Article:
Jeff Christensen, P.E., Senior Engineer with Ground Improvement Engineering in South Dakota, shares a project example on the Sanford Health campus in Sioux Falls, featuring the Geopier X1® replacement Rammed Aggregate Pier® system.
The Sanford Imagenetics facility was completed and opened successfully in 2017, a three-story medical building plus one below grade walk-out. This project is a great example of how ground improvement technology has evolved over the last few years to provide cost-effective solutions to avoid deep foundations.
Medical buildings typically have high load requirements. When you marry that with poor soils, the fun begins. The Sanford campus geology is primarily undocumented existing fill overlying soft lean clay and sandy soils (loess and alluvium) followed by stiff to very stiff lean/fat clay.
During the preliminary pricing phase in 2015, the general contractor reached out to us about cost-effective alternatives to costly deep driven piles. Having worked for this contractor previously and on projects for Sanford Health, we understood the soil conditions and the potential alternatives.
One of the unique features and challenges of this project is that the lower level extends deep within the hillside; the interior “rear” wall acts as a retaining wall resisting high-earth pressures. We needed to control settlements for the resulting wide footing while maintaining an attractive price solution.
These considerations pointed to the Geopier X1 replacement Rammed Aggregate Pier (RAP) system as the alternative to a driven pile solution. With X1 we can install very stiff rammed aggregate elements up to 40 feet below grade. For the Sanford Imagenetics project, our installer built X1 elements up to 30 feet below the foundations.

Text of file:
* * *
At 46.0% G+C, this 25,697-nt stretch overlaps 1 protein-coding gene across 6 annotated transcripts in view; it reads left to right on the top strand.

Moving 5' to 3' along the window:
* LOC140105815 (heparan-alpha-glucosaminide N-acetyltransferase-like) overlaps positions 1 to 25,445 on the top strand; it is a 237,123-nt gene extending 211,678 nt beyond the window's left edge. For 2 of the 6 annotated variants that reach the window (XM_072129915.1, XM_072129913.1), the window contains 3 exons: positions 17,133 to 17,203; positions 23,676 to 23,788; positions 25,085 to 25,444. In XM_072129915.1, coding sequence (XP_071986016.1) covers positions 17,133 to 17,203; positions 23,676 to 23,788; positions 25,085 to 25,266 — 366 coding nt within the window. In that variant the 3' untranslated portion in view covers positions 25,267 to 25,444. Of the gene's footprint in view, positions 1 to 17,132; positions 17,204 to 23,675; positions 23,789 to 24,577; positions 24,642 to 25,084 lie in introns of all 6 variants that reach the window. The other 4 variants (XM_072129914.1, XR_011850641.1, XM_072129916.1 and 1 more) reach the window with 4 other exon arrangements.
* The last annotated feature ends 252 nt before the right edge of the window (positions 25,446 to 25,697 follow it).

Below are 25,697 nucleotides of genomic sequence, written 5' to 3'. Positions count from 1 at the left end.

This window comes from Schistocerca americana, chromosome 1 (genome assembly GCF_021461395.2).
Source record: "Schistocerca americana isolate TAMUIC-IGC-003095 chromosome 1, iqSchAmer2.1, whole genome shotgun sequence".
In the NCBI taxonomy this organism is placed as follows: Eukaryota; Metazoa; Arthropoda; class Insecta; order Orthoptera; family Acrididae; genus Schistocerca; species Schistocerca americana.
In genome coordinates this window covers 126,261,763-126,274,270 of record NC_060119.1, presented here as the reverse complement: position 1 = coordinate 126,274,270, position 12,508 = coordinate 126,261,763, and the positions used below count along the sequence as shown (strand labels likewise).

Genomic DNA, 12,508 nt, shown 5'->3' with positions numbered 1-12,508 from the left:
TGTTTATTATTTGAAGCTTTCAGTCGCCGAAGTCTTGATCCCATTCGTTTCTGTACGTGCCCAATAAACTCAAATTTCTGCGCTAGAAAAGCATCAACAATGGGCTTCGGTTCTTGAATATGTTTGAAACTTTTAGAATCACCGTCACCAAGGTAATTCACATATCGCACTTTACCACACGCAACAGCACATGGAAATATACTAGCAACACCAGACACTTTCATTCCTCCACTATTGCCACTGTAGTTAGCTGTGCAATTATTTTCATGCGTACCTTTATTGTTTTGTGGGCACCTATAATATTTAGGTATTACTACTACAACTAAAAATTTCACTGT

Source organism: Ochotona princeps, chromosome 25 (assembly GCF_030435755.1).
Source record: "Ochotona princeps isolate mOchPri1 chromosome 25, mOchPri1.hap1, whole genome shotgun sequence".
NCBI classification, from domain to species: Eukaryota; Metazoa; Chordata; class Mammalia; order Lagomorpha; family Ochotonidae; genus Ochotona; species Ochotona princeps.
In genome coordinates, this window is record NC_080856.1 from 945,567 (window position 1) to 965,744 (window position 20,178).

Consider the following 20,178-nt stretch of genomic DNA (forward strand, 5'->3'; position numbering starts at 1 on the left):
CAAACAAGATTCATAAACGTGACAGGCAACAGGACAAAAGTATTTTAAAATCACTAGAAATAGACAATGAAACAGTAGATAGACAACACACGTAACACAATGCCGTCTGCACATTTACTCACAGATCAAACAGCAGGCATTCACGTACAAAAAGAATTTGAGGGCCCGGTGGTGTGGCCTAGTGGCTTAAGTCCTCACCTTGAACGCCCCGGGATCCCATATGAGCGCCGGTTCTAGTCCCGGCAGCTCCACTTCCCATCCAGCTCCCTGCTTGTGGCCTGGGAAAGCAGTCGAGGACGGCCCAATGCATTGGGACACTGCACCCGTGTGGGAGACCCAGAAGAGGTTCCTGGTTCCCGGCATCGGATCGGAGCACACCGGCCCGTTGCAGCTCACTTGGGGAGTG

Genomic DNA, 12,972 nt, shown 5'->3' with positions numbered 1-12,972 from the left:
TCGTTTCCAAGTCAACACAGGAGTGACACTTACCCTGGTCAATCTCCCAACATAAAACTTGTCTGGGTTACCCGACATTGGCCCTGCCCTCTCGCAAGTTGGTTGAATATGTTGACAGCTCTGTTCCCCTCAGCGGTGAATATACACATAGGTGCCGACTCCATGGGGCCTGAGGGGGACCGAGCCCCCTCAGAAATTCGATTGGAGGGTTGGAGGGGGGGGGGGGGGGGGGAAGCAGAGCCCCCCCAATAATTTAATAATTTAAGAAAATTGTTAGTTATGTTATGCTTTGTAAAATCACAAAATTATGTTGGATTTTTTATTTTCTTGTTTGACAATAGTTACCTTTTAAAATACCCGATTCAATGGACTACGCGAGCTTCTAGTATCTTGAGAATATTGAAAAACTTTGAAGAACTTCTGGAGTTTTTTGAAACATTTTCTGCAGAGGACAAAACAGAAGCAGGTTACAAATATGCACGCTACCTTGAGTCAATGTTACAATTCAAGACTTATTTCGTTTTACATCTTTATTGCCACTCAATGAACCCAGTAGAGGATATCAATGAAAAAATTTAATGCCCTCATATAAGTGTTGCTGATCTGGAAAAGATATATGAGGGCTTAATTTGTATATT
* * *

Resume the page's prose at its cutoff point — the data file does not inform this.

After excavation to the subgrade elevation, the X1 construction began in earnest. The process involves drilling a cavity and lowering a mandrel with a patented internal compaction mechanism into each cavity. Crushed aggregate is placed into the cavity from above and that material flows into and through the compaction chamber. The mandrel is lifted vertically and then driven down to form compacted lifts. Each layer is vertically rammed and compacted until each RAP element is fully constructed to project specifications.
The Geopier ground improvement was designed to provide differential settlement control and increased bearing pressure for conventional footing support.
Installing hundreds of elements in a few weeks, this solution saved the project hundreds of thousands of dollars in deep pile foundation costs and several days in the schedule.
Patients and staff who enter the Sanford Imagenetics building probably don’t think about the foundation of this facility, and they really don’t have to give it a thought. With the help of improved technologies in our field, Sanford Health redeveloped an older portion of their campus for the future.
See other examples of medical projects using Geopier RAP elements.